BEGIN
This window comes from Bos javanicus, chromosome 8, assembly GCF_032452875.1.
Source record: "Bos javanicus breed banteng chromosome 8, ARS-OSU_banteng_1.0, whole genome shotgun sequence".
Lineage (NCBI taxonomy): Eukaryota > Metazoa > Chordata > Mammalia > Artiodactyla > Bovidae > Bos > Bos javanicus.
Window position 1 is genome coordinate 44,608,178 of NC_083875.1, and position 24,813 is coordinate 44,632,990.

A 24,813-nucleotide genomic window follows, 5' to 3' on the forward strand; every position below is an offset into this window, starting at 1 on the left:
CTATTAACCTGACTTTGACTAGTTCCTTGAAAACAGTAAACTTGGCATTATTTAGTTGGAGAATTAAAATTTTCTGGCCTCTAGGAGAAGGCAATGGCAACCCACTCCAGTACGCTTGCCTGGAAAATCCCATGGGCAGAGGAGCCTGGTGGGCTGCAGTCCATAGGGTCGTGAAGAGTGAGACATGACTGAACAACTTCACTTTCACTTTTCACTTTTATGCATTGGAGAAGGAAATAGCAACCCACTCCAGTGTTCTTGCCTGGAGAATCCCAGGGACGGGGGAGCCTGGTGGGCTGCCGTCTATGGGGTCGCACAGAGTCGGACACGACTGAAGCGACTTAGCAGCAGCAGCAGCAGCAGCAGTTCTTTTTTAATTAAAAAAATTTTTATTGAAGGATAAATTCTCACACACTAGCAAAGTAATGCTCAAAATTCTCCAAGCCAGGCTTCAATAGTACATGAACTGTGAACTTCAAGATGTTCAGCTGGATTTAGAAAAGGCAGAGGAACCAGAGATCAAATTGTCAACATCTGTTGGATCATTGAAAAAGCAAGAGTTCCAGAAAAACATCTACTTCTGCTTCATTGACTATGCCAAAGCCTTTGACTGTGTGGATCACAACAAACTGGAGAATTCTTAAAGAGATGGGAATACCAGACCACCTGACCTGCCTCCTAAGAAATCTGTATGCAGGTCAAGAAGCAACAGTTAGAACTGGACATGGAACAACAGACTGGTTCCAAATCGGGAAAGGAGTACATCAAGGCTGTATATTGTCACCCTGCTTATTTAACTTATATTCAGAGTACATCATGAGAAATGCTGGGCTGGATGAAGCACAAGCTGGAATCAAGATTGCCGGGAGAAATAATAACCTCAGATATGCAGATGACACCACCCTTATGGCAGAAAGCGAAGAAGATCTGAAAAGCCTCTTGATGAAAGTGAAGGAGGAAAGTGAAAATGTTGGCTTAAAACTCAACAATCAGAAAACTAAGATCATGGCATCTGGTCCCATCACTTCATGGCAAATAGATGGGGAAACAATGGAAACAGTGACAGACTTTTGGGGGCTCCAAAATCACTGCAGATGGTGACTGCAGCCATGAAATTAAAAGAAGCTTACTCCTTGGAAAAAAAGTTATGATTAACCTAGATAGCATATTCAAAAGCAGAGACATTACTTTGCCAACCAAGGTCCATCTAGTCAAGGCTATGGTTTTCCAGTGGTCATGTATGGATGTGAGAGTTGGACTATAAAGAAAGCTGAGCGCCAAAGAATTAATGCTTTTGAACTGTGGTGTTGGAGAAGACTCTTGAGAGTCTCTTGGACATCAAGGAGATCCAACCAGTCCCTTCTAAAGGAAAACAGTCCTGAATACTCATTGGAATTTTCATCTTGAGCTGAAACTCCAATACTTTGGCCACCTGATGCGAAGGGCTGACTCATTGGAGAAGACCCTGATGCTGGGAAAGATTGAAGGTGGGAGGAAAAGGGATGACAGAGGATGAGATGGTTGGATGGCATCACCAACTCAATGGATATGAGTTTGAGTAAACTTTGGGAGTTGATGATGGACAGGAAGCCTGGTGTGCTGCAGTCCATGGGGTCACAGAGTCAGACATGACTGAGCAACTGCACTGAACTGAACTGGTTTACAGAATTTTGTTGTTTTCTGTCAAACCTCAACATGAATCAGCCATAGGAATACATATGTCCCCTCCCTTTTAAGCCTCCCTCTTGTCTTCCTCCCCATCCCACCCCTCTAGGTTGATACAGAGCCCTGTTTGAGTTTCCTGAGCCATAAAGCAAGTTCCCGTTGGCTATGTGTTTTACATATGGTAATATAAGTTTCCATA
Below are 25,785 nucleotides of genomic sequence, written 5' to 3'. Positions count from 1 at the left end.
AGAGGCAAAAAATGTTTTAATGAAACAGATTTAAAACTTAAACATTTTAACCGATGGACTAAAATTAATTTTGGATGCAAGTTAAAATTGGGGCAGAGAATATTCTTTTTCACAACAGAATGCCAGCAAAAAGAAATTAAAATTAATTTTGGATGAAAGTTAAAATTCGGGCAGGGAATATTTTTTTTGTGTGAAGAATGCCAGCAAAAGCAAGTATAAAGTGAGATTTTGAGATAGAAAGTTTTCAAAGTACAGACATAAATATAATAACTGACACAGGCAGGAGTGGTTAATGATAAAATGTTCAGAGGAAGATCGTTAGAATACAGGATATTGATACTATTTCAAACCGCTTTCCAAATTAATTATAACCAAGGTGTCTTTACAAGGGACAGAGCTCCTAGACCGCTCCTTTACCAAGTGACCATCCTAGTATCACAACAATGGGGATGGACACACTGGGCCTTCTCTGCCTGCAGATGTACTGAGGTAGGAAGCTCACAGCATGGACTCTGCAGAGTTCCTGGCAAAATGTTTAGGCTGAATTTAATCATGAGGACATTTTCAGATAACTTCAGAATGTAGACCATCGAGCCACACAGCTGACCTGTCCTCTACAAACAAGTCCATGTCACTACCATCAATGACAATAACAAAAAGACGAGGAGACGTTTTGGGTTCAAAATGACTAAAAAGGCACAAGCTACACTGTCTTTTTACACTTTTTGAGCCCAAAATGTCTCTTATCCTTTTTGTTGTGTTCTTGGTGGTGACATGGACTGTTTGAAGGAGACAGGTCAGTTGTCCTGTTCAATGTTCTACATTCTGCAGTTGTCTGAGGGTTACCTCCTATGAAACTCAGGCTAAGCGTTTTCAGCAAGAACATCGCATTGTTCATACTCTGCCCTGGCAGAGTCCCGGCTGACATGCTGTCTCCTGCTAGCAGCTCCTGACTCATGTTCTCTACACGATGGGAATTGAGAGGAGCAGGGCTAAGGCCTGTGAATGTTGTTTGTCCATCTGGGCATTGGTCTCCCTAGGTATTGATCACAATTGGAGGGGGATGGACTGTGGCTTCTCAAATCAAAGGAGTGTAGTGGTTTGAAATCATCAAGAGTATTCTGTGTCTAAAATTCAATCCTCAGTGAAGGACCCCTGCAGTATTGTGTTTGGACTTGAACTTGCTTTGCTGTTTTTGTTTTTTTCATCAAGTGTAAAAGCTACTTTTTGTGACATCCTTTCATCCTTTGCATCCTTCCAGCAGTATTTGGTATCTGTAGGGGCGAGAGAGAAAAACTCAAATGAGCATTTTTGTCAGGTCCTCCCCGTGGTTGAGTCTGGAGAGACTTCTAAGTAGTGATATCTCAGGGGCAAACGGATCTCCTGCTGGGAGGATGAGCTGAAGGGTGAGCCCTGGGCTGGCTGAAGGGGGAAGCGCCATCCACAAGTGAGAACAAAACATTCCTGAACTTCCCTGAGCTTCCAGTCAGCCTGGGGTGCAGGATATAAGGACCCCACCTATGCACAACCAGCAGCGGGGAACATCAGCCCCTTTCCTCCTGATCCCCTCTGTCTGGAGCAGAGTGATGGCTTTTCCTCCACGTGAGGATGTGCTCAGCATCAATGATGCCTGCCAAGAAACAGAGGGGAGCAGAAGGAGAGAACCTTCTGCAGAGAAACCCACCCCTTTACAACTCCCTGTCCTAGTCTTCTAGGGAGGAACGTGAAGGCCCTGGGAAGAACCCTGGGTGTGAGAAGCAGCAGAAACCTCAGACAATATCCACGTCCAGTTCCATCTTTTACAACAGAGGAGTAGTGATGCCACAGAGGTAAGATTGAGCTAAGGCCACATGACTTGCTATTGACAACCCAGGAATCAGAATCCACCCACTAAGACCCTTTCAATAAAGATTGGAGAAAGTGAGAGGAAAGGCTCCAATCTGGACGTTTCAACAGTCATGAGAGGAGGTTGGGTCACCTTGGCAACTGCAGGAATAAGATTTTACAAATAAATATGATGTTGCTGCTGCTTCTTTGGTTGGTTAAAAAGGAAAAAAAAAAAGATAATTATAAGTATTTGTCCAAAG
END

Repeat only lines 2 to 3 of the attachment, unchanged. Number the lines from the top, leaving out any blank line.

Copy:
Source record: "Bos javanicus breed banteng chromosome 8, ARS-OSU_banteng_1.0, whole genome shotgun sequence".
Lineage (NCBI taxonomy): Eukaryota > Metazoa > Chordata > Mammalia > Artiodactyla > Bovidae > Bos > Bos javanicus.